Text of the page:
The Imagine Project is an inspirational book of real life stories of people who have overcame obstacles and offer us hope in doing so. In learning the stories of others, we are reminded, everyone has a story and therefore we can offer kindness- because kindness matters.
Today’s story is Kate’s and her experience growing up in an alcoholic household.
Imagine growing up in a home with two alcoholic parents.
Imagine feeling like a burden because your parents couldn’t provide and yet you had needs.
Imagine your dad coming to you and telling you he was going into rehab.
Imagine being 13 and sitting in family counseling, seeing your Dad look sick and dehydrated and not understanding any of it.
Imagine your mom still drinking for another year- fights, nights of her being gone with no idea if she would be home that night or ever.
Imagine your mom getting sober, finally, and with it, the physical abuse she administered, stopping.
Imagine being asked to speak to other high school kids about your experience.
Imagine being able to help other kids by sharing your story.
Kate was the oldest child in her family and took on many of the responsibilities of caring for her younger siblings while they all came second in their parent’s addiction to alcohol, money problems and work. She learned to stop feeling, because the pain of having to provide for and depend on herself was more than she wanted to manage at age 8.
Kate discovered through her parent’s rehab, that people could change, but that change wasn’t easy. Change takes a lot of work. She also learned it was ok to be angry. And she was. She was angry that she didn’t have the life she saw her friends have. She learned the incredible embarrassment she felt over her parent’s behavior and limited that by simply not having friends come over. She was angry about not having someone care for her, explain things to her and giving guidance. In essence, she felt she raised herself and learned things the hard way.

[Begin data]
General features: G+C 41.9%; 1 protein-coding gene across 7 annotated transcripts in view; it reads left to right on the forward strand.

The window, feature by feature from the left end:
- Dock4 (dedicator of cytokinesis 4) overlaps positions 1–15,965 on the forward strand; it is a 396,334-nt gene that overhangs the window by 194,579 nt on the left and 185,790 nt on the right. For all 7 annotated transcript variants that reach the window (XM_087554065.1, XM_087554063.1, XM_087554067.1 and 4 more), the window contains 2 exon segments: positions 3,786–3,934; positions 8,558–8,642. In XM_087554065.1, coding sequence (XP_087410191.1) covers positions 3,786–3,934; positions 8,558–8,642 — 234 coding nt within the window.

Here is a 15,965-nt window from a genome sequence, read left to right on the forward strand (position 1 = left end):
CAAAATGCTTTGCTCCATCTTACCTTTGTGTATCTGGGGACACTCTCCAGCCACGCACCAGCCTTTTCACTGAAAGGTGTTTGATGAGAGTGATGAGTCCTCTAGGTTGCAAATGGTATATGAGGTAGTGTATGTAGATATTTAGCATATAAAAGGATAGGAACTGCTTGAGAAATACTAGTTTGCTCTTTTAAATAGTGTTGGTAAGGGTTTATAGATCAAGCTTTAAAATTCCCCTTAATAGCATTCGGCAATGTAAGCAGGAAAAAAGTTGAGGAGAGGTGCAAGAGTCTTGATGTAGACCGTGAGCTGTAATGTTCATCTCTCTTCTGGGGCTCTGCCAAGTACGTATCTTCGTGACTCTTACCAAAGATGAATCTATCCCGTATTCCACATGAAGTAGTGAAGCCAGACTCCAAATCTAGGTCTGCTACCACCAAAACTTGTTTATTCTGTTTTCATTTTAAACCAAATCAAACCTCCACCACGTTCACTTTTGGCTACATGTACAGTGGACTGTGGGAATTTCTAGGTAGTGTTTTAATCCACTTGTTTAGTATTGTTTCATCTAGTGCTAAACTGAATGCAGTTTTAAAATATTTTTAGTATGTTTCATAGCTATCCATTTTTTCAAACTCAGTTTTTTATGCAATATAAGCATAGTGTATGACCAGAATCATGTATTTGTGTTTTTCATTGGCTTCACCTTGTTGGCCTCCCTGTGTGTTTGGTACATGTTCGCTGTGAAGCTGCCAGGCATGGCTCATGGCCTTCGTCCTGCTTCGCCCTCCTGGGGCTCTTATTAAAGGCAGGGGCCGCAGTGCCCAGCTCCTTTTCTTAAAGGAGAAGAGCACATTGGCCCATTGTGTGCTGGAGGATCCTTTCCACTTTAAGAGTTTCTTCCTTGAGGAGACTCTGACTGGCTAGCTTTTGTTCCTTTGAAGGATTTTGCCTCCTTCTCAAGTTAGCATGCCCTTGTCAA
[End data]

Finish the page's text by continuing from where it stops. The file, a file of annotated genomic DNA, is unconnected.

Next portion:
Kate has found that by helping others, and by healing the anger of the past, she is stronger than ever. By sharing her story, she is helping other teens who may feel alone, abandoned and confused, learn there is hope. There are programs for teens who are dealing with addictions in their home. Many of these kids don’t have the financial or parental support to go to a counselor and many fear, just as Kate did, that she or her siblings would be put into social services if anyone outside her home knew what was going on inside.
Many children from alcoholic homes suffer from neglect and abuse, both inside and outside their immediate family due to the dynamic the addiction takes. If you or someone you know is affected by alcoholism and/or drug addiction, Kate encourages you to look online for a local Alanon Service Center.